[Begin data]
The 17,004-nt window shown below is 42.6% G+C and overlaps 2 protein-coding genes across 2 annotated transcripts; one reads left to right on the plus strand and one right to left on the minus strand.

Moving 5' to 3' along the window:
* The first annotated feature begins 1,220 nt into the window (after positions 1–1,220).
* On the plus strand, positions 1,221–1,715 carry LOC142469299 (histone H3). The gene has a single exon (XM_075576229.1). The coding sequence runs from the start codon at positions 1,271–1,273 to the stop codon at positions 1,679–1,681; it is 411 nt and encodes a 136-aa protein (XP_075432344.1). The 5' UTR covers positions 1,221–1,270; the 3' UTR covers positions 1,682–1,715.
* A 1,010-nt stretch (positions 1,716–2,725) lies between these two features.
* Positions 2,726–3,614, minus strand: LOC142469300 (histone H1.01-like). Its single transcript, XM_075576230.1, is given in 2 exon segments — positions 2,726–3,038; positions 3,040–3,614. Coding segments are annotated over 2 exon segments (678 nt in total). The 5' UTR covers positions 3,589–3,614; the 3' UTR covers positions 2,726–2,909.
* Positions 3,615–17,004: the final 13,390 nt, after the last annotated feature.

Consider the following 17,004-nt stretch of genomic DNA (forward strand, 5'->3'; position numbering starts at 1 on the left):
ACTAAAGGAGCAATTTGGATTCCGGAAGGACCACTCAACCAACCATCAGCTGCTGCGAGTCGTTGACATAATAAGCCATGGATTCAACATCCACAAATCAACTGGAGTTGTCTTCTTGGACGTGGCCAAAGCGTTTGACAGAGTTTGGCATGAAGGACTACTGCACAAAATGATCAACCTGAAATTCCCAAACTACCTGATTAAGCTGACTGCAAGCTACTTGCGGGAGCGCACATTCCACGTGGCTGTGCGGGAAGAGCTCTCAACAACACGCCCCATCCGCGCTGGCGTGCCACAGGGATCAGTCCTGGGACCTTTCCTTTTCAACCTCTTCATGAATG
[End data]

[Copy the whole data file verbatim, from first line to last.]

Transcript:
The 17,004-nt window shown below is 42.6% G+C and overlaps 2 protein-coding genes across 2 annotated transcripts; one reads left to right on the plus strand and one right to left on the minus strand.

Moving 5' to 3' along the window:
* The first annotated feature begins 1,220 nt into the window (after positions 1–1,220).
* On the plus strand, positions 1,221–1,715 carry LOC142469299 (histone H3). The gene has a single exon (XM_075576229.1). The coding sequence runs from the start codon at positions 1,271–1,273 to the stop codon at positions 1,679–1,681; it is 411 nt and encodes a 136-aa protein (XP_075432344.1). The 5' UTR covers positions 1,221–1,270; the 3' UTR covers positions 1,682–1,715.
* A 1,010-nt stretch (positions 1,716–2,725) lies between these two features.
* Positions 2,726–3,614, minus strand: LOC142469300 (histone H1.01-like). Its single transcript, XM_075576230.1, is given in 2 exon segments — positions 2,726–3,038; positions 3,040–3,614. Coding segments are annotated over 2 exon segments (678 nt in total). The 5' UTR covers positions 3,589–3,614; the 3' UTR covers positions 2,726–2,909.
* Positions 3,615–17,004: the final 13,390 nt, after the last annotated feature.

Consider the following 17,004-nt stretch of genomic DNA (forward strand, 5'->3'; position numbering starts at 1 on the left):
ACTAAAGGAGCAATTTGGATTCCGGAAGGACCACTCAACCAACCATCAGCTGCTGCGAGTCGTTGACATAATAAGCCATGGATTCAACATCCACAAATCAACTGGAGTTGTCTTCTTGGACGTGGCCAAAGCGTTTGACAGAGTTTGGCATGAAGGACTACTGCACAAAATGATCAACCTGAAATTCCCAAACTACCTGATTAAGCTGACTGCAAGCTACTTGCGGGAGCGCACATTCCACGTGGCTGTGCGGGAAGAGCTCTCAACAACACGCCCCATCCGCGCTGGCGTGCCACAGGGATCAGTCCTGGGACCTTTCCTTTTCAACCTCTTCATGAATG